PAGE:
Over 90% of Egyptian women have had to deal with some form of sexual harassment yet the Forensic Authorities seemingly overlook obvious evidence whenever officers are accused of rape. In late December last year, two officers were accused of raping a woman in the backseat of their patrol car. The original forensic findings claimed that there was no evidence proving the officers attempted to rape her. The two officers were then released on an insulting 1000LE ($140) bail, and after the predictable ensuing public outrage, officials rescinded their initial findings a day later. They now claimed that semen on the victim's clothes matched DNA samples from the two policemen. Sadly, this isn’t the first time that forensic officials seemingly attempt to hide police engaging in abhorrent criminal acts. Another example is the case of the alleged prison rape of a mentally-disabled girl by policemen. Unsurprisingly, the Forensic Medicine Department Spokesperson Hisham Abdel Hamid claims once again to have found no evidence that showed any signs of injuries or indications of sexual assault, even though the initial allegations were made by Giza Security service investigators.

Forensic Authorities Explaining That Police Brutality Doesn’t Exist

Nothing exemplifies the mistrust between the masses and forensic officials quite like their attempts to investigate police brutality. Considered one of the major catalysts of the January 25th uprising, the brutal beating to death of Khaled Said by officers sparked mass outrage when a photo circulated worldwide showing that the officers had left no bone unbroken. The former head of forensics, Ahmed El-Sebai, claimed that Said’s death was the result of him swallowing a plastic bag filled with marijuana, instead of the rather obvious lack of intact bones. This wound continues to bleed out even in a ‘post-revolution’ Egypt. In the 2013 case of Mohamed Gendy's death, the initial forensic report issued claimed that the 28-year old political activist and member of the Popular Current died because of injuries sustained in an alleged car accident on the 28th of January. Amid controversy following his death, Qasr El-Nil Prosecution ordered the formation of a forensic committee to examine El-Gendy’s death and issue another report. The report concluded that the late activist's body showed injuries consistent with beating and torture, however according to lawyers involved with the case, the prosecution deemed the reports advisory and not binding. "They [the authorities] are taking me back to square one," Samya Al-Sheikh, El-Gendy's mother, told Ahram Online. "They have excluded all the evidence we obtained and canceled all previous investigations… Are they trying to polish the image of the police as the expense of my son's blood?" Even more troubling than prosecutors ignoring reports is the punishing of witnesses who bravely come forward. Setting a potential toxic precedence, the prosecutor claimed that El-Gendy was at the hospital at the time the witness allegedly saw him tortured. The prosecutor threatened that the witness would be tried for "spreading false rumors harming public interest and disrupting investigations," which according to lawyer Abdel Aziz establishes a deterrent for witnesses to speak up in any future torture case. As it stands, the prosecution has designated the case as a "manslaughter misdemeanor," temporarily shelving it, as a culprit could not be identified.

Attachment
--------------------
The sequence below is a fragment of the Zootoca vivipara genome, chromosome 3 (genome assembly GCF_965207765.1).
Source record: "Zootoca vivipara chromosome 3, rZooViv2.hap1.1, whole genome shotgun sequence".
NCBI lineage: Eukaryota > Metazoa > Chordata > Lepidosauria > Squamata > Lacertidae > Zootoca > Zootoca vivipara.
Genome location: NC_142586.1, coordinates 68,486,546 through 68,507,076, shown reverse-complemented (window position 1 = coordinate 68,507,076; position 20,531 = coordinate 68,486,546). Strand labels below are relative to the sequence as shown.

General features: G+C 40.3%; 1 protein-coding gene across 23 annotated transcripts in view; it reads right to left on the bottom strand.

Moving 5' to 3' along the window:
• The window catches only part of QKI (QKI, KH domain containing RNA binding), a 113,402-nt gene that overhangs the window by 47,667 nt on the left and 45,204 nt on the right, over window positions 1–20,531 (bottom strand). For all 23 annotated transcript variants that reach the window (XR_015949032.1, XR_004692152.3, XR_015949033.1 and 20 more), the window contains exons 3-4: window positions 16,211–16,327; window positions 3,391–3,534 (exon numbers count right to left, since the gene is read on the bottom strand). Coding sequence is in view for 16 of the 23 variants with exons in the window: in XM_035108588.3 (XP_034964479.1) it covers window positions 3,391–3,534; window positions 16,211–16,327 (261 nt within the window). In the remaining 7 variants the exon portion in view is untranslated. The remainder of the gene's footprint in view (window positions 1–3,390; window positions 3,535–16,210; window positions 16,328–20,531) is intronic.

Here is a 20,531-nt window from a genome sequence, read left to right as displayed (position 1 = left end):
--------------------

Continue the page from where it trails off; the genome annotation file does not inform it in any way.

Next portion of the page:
Forensic Authorities Explaining That Only Protestors Kill Protestors

Countless cases of protestors attempting to have their voices heard have been killed on Egyptian streets. The number of casualties has only increased after the passing of a controversial law outlawing protests without permission, essentially giving security a license to fire on crowds with impunity. The latest martyr currently fuelling public anger is the tragic death of activist Shaimaa El-Sabbagh, who was peacefully demonstrating hoping to lay a wreath for the martyrs on the eve of the fourth anniversary of the January 25th uprising, when she was gunned down by security forces. The recurring killings of peaceful protestors is exacerbated by authority's immediate response of accusing protestors or protest infiltrators, and denying any responsibility for the tragedy before even starting an investigation. To explain the investigations findings forensics expert Hisham Abdel Hamid appeared on a news show on private television channel Sada El-Balad to claim that the reason El-Sabbagh died was because she had "no fats, so [birdshot] pellets easily penetrated her heart and lungs causing her death. It is impossible that small birdshot pellets from an eight-metre distance would kill… but this was her fate.” Any investigation that blames the victim for not eating enough Big Macs definitely needs to be questioned, and thankfully these words appear to be his last as a spokesman, as news breaks of his dismissal. The Ministry of Justice is said to be investigating the accuracy of his comments and the prosecution have announced that the officer responsible for shooting Shaimaa El-Sabbagh will faces ‘beating that led to death’ charges, while issuing a media gag order on the trial. 

Egypt is broken, battered, and bruised, but not dead. If the spokesperson turns out to have a history of providing inaccurate evidence, a dismissal is not enough. Who knows how many prisoners have been put behind bars on the basis of his lousy investigations? Should they not be freed or at least granted an immediate retrial? Isn’t it time for those in power to accept responsibility when they mess up and be held to the same punishment as the citizens they are supposed to serve and protect? Give Egypt justice and its wounds will heal. Give it freedom and it will sing your praises. Give it bread and watch it jump out of its hospital bed.